How do you envision your career now?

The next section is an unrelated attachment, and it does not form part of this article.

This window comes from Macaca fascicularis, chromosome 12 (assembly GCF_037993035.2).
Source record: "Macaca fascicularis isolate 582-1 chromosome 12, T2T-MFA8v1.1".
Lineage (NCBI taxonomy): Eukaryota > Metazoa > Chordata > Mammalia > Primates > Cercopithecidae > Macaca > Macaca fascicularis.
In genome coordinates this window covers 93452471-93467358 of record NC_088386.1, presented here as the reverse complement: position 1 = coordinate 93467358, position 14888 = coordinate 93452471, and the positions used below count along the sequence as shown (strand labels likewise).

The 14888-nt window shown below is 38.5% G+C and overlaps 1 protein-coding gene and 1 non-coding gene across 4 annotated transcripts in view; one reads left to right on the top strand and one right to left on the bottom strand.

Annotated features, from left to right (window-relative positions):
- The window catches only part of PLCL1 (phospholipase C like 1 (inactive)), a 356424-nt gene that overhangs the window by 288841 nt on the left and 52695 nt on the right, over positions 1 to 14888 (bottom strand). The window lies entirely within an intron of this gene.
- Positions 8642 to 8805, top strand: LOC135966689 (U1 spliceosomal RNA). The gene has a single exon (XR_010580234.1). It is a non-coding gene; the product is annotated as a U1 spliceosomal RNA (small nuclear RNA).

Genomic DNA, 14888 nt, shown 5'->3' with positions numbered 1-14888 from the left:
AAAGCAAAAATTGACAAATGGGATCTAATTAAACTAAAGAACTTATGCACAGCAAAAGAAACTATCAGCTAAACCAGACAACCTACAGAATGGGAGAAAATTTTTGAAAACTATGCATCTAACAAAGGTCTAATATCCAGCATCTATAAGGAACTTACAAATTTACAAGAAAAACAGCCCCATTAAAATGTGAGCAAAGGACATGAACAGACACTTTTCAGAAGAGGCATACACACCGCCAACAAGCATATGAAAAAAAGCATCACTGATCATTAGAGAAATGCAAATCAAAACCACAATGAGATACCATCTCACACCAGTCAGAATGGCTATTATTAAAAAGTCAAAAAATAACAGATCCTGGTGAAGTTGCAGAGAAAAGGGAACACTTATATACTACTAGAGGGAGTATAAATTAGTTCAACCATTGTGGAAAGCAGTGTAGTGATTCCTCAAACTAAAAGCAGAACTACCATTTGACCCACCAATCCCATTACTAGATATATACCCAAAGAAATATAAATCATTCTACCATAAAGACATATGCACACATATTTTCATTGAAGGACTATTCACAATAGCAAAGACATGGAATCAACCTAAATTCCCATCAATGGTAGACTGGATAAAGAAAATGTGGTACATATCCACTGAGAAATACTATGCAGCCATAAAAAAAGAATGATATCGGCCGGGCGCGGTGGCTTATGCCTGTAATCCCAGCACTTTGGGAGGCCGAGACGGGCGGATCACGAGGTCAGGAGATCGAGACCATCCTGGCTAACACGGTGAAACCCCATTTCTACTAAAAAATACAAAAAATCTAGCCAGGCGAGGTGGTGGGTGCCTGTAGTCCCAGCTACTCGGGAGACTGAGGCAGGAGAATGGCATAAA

"Well, I now have a double degree in a highly sought-after field. I have an international background and I have become quite confident as well. I am a Dane, so I do have to obide by the law of Jante (basically, be humble) so I can't go too crazy on envisioning my career. What I can say is that every person and company I have given my resume to has contacted me back; every time I took an interest in the company I was invited to an interview and there was only one occasion when I didn't get offered the job. I was hired at IBM as a graduate in their "consulting by degrees" programme three weeks before I handed in my thesis. Right now, I am very excited to see what I can learn from working in Big Blue; this is a company with a wealth of opportunities, brilliant minds and some qualities I can get behind. So, let's see what this leads to, and how long it takes before I am ready to go out and put my entrepreneurship minor to the test."